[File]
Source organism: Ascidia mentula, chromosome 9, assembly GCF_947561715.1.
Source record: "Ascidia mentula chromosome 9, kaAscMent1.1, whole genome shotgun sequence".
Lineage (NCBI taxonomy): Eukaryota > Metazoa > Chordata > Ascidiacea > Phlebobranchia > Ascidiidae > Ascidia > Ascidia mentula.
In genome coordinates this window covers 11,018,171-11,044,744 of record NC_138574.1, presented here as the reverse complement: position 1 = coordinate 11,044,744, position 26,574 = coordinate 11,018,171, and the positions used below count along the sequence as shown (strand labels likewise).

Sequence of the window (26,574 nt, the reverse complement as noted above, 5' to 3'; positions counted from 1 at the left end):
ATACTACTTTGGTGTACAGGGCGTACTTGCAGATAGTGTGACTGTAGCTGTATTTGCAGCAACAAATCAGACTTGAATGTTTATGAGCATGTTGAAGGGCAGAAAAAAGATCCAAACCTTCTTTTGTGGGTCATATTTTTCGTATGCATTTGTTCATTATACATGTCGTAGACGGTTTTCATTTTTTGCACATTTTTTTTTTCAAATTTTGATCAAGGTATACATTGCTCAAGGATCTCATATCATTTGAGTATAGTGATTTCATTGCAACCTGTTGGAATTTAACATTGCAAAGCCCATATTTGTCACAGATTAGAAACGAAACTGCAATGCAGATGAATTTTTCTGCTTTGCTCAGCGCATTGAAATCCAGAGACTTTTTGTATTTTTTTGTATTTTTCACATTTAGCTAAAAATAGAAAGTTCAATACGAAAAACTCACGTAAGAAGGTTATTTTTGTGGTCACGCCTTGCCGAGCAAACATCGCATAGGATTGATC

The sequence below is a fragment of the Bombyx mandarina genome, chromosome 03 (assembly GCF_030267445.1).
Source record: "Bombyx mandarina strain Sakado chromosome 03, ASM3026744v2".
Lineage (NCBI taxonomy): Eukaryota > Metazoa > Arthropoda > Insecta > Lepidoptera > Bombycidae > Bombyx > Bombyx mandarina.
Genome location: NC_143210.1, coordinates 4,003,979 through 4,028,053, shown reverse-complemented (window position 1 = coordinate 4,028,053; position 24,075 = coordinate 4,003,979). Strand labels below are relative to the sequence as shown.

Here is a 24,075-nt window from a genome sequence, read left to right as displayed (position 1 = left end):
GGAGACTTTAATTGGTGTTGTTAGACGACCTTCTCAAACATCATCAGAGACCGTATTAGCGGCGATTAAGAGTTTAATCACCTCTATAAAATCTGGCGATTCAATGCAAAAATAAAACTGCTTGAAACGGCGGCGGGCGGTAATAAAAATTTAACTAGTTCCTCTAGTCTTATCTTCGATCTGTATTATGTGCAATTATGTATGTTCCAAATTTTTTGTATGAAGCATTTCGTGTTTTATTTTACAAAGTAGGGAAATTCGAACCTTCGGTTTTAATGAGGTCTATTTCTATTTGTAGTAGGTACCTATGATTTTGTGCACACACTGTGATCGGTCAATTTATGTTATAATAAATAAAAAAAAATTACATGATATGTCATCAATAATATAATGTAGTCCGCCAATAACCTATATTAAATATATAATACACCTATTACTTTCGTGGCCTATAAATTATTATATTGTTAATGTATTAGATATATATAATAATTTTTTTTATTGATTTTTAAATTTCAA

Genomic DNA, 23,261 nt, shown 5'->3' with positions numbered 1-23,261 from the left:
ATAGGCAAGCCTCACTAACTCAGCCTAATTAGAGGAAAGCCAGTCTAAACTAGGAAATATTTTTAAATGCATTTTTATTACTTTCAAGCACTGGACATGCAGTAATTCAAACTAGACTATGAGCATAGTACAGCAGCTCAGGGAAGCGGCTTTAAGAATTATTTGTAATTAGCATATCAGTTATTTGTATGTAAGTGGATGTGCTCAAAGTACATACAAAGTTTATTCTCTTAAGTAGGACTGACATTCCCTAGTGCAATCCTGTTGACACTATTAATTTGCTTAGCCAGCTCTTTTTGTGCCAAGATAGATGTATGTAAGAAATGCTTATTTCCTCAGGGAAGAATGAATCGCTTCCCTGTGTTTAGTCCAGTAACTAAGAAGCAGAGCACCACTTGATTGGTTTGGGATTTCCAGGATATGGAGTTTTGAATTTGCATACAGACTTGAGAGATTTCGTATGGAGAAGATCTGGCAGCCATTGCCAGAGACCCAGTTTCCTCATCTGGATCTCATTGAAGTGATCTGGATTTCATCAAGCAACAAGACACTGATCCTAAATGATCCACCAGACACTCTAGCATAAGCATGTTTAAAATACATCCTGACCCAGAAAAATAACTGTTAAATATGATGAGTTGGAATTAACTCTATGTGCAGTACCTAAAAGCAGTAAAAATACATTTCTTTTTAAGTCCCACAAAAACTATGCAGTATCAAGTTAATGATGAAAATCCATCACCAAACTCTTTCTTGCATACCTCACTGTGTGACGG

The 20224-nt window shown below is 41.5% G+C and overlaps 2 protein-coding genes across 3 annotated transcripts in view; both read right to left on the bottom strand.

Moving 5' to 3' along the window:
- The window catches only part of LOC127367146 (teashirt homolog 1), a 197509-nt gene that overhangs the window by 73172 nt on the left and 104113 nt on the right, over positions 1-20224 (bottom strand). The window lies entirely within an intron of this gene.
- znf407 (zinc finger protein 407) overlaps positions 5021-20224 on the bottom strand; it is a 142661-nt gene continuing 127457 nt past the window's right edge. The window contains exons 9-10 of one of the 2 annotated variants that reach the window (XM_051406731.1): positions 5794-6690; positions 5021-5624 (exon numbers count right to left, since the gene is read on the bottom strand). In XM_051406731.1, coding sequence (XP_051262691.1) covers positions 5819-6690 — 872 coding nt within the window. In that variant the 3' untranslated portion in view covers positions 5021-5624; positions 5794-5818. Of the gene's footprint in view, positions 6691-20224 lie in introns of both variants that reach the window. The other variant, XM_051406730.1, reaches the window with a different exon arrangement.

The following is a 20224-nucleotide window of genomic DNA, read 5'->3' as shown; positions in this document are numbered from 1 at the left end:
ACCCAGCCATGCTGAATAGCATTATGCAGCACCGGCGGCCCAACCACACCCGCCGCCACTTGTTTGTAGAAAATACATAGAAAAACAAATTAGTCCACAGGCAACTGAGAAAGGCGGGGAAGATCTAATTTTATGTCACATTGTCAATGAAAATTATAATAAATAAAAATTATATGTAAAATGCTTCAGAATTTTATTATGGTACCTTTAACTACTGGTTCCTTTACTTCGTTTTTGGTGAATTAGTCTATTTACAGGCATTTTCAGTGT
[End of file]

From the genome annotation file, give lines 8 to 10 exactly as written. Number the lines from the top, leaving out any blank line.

Source record: "Bombyx mandarina strain Sakado chromosome 03, ASM3026744v2".
Lineage (NCBI taxonomy): Eukaryota > Metazoa > Arthropoda > Insecta > Lepidoptera > Bombycidae > Bombyx > Bombyx mandarina.
Genome location: NC_143210.1, coordinates 4,003,979 through 4,028,053, shown reverse-complemented (window position 1 = coordinate 4,028,053; position 24,075 = coordinate 4,003,979). Strand labels below are relative to the sequence as shown.